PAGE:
Arts and Entertainment

Aloofness and taxes saw the King lose his head

Falkland Oil & Gas gives up on Toroa well

Falkland Oil & Gas (FOG) has not found anything at its Toroa well to the south of the islands, sending the Aim-listed group's stock into freefall yesterday.

Naughty by nature: Why has Britain become so rude?

It shapes our humour, politics and even fine art – rudeness comes easily to the British. After all, it's what separates us from Johnny foreigner, says John Walsh

King Bhumibol Adulyadej of Thailand: The monarch whose silence is deafening

No living leader has sat on a throne as long as he has. But frail in hospital, and conspicuous by his absence during his country's crisis, is there still time for the King of Righteousness to heal the wounds of a fragile, Buddhist society?

Argentine President calls for Falklands talks

Argentina's President Cristina Fernandez has called for David Cameron to re-open talks on the sovereignty of the Falklands.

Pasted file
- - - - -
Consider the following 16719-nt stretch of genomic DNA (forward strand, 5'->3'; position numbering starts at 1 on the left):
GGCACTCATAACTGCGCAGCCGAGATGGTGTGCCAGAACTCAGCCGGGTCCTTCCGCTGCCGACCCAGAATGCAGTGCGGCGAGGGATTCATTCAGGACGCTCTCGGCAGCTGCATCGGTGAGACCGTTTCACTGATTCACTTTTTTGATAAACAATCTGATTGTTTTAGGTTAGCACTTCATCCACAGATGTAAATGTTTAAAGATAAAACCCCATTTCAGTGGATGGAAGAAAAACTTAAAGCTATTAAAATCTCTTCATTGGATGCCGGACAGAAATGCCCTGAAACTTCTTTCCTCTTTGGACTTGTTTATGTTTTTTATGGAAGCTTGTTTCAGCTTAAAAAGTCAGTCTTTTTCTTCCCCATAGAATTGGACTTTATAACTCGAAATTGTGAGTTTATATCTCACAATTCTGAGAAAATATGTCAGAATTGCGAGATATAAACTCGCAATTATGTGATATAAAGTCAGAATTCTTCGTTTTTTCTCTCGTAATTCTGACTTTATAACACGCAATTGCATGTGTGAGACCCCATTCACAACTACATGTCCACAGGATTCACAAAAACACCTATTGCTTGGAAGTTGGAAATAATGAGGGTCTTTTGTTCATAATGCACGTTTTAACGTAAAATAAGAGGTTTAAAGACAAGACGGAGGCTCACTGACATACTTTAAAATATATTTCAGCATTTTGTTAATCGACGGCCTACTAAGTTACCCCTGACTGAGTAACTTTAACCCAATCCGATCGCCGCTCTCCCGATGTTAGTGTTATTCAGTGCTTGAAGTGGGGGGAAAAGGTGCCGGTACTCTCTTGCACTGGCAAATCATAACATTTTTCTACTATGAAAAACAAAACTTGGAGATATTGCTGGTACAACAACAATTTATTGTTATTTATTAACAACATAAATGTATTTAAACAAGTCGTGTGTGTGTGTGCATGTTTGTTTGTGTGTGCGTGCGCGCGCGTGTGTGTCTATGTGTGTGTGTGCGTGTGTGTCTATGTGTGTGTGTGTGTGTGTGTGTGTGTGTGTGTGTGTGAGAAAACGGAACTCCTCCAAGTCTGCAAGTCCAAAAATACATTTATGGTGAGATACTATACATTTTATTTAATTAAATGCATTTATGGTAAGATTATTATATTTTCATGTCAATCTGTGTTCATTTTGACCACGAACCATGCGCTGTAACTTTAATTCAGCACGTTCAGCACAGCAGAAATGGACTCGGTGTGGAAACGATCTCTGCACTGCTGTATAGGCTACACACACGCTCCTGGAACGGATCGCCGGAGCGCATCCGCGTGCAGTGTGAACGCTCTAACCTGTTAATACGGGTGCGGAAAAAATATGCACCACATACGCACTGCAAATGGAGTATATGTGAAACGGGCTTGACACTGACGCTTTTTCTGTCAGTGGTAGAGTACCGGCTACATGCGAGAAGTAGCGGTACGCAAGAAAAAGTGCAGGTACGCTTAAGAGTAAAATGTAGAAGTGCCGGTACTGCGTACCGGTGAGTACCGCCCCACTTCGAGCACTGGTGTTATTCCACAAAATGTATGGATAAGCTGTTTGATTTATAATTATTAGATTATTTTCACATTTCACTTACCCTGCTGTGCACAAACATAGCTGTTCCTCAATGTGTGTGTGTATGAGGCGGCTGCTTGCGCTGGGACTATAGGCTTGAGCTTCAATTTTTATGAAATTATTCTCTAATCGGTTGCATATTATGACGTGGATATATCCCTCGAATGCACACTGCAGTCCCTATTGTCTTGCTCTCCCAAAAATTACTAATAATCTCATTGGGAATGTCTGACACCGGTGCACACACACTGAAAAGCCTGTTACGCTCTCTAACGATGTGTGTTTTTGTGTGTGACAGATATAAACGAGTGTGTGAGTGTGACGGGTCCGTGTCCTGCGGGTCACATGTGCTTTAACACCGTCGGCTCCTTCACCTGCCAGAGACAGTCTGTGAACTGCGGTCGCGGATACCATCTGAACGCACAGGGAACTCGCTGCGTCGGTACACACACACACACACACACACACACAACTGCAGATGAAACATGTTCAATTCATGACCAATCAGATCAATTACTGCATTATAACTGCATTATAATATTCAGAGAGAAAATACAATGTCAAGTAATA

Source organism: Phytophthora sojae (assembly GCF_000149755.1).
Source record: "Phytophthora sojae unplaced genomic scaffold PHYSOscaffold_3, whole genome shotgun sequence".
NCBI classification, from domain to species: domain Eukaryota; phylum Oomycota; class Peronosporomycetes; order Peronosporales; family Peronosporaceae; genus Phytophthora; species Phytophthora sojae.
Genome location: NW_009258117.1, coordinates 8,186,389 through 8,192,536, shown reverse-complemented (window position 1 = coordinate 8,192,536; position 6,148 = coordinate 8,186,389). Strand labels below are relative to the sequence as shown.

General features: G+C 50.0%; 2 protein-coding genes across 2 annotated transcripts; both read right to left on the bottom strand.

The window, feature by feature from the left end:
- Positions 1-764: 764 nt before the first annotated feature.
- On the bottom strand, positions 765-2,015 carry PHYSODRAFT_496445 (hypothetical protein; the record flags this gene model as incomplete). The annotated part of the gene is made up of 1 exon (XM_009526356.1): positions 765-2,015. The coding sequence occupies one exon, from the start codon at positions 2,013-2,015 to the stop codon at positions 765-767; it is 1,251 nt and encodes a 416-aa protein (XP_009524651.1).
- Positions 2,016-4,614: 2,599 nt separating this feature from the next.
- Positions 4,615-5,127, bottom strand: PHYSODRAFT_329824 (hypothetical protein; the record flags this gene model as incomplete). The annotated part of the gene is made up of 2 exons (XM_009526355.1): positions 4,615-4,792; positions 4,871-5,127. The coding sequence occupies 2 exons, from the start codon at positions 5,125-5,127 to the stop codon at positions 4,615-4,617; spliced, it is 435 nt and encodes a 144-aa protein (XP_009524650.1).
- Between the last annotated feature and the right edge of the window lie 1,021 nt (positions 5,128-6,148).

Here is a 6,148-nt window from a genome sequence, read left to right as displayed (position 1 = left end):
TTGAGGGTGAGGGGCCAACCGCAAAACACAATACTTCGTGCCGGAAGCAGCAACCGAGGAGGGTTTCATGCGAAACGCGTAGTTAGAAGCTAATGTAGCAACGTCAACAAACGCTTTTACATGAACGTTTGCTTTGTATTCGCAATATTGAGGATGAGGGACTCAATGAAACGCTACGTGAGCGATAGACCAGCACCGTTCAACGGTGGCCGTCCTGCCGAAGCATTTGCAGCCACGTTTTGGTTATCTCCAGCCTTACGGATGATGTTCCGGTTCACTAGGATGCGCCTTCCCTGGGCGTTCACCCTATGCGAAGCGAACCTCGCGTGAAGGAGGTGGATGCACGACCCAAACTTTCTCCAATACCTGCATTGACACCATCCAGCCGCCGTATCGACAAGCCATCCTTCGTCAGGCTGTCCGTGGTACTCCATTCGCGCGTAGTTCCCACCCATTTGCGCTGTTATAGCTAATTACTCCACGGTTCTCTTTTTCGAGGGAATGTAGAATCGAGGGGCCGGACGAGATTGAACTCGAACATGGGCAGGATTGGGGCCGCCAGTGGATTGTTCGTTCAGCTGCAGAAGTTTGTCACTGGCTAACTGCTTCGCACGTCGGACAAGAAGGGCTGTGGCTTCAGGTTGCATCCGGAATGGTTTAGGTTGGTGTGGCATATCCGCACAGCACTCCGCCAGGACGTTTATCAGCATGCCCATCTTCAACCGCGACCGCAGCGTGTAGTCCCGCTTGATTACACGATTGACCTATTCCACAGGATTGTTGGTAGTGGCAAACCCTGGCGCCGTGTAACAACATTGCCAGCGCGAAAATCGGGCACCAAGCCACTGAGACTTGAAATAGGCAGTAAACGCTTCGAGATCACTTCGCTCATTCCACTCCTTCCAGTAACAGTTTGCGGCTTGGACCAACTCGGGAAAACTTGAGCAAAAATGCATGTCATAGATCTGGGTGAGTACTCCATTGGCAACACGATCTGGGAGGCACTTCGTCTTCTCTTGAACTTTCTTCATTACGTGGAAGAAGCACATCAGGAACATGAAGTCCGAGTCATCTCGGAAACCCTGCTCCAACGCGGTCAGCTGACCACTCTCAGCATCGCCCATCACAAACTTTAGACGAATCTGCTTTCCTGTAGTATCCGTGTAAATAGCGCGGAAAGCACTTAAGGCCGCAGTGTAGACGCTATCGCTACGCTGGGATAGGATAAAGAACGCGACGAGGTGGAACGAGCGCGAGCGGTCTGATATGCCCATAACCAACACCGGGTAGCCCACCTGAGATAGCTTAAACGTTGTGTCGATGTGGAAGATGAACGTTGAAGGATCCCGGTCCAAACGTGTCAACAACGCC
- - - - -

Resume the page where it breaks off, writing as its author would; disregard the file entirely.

Family Britain 1951-57, By David Kynaston

In the second great wedge of his massive social history projected to run from 1947-79, Kynaston tells the story of Britain slowly emerging from post-war austerity. By seamlessly weaving myriad sources, he produces a gripping narrative. The six-year-old Ian Jack encouraged by his father to return the smile of the first black man he ever saw (on the Piccadilly line in 1951) leads to a chain of reminiscence on "the kindness of strangers" that includes Joe Orton's diary entries on moving into the flat of his fatal lover Kenneth Halliwell ("17 June Well! 18 June Well!! 19 June Well!!!") and Jeffrey Barnard receiving cigarettes, money and a sandwich from passers-by while being hauled across King's Cross in handcuffs after going AWOL from National Service.

Nick Clegg: Our real loss of sovereignty is not to Europe but to the US

Let me be clear. I'm an Atlanticist much like everyone else. I spent a happy time working in the United States. I think it is vital to our interests that we maintain a positive, strong and even uniquely warm relationship with the United States. But it is not our only relationship and it mustn't become a relationship that at every junction, every time a decision is made we have no choice but to follow the decisions made in the White House. And yet that seems to have been happening with greater velocity and frequency in recent years rather than less.

My Week: Emma Edwards

Argentinian anger over British exploration for oil off the Falklands brings out the defiance in one islander